I can’t wait for Girls and Mad Men and Downton Abbey to come back in January. And of course, American Idol, even though much of the world has turned on it. I fill in the gaps by watching college basketball, Jets games and the occasional NBA game with my spouse because it’s important to spend some TV time together even if he dozes off in double overtime.

I do have my limits. I won’t allow myself to get hooked on daytime TV and the house remains silent until 8 pm when I allow myself to turn on the tube.

Sure, I feel a bit of guilt over my new-found obsession. But, hey, my job is done. The house is quiet, the kids are gone, the spouse is fed. I could spend this time reinventing myself, seeking out new volunteer opportunities, finding new clubs to join, speaking publicly on personal parenting imperfections.

Or I could just sit in front of my 19-inch screen and get lost in someone else's life for a change.





Thursday, November 6, 2014

Leo Gets Divorced


Fourteen years is a long time. It’s a long time to be married. It’s a long time to be at a job. And it’s a life time when you’re only 18 years old.

This fall, Leo started his fourteenth season of baseball. And yesterday he announced that he was hanging up his cleats.

All of my three kids have played sports at a competitive level since they were five years old. Their ever-loving father and I have been team parents, coaches and supportive spectators through the highs and lows of soccer, wrestling, basketball, football, competitive cheerleading and ice hockey. But none of those sports has consumed and defined us as a family more than baseball.
Leo was our prodigy. He was the one who was going to make it all the way. He was focused, driven and had a beautiful swing. He had a life-sized poster of Ken Griffey, Jr. in his bedroom, a dog named after his favorite player and years of baseball memorabilia given as Christmas presents stowed on various shelves throughout the house.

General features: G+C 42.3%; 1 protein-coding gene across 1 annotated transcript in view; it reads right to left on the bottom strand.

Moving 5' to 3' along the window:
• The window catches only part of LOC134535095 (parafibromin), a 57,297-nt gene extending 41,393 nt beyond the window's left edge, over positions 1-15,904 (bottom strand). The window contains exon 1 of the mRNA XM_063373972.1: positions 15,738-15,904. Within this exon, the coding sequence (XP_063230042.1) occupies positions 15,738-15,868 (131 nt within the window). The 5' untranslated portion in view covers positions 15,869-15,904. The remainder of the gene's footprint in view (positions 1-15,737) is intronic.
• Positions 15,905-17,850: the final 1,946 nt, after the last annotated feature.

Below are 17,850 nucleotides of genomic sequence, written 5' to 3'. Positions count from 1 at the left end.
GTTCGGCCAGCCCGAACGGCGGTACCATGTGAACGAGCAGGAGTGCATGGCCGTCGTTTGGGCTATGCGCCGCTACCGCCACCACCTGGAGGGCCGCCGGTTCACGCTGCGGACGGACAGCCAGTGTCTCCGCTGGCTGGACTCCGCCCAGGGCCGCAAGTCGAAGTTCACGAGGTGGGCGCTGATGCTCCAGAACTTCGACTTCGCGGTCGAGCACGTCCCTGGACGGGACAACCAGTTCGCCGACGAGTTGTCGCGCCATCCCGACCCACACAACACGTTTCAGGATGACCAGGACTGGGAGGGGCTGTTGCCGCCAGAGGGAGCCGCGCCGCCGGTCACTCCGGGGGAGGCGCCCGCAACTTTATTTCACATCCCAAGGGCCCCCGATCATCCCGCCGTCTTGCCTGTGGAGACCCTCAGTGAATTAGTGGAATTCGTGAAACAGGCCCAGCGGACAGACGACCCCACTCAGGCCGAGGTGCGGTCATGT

For thirteen seasons Leo played on the Teaneck Titans, an elite travel baseball team. It was coached by the baseball guru Leon Matthews, assisted by my spouse and run by no other than me. It was a team for kids who wanted to play at the college level and beyond. It wasn’t for the faint of heart, the multi-sport athlete or the kid who wanted to go to summer camp.

When the kids were six and seven years old, we went on our first road trip. We played “up” as we always did, in an 8U tournament near the town in which I was raised. My entire family came to cheer us on. My sister made handmade pillows shaped as Titans baseball caps and left them at the front desk of the hotel for each of the kids to receive at check-in.  We got blown out at that tournament in Plymouth Meeting, Pennsylvania. But we also got sucked in.
Coach Leon loved to chide me for my love of Little League and playing at the local level. And despite all the hits and catches and scouts and crowds surrounding the high-profile tournaments the Titans participated in, I never enjoyed anything more than watching my kid play Teaneck Southern Little League and then baseball for Teaneck High School.

But, we weren’t in it for fun, or for my personal enjoyment. We were in it so Leo could play baseball in college, preferably Division 1, and maybe, just maybe, though we would never say it aloud, he’d make it (gulp) to the Show.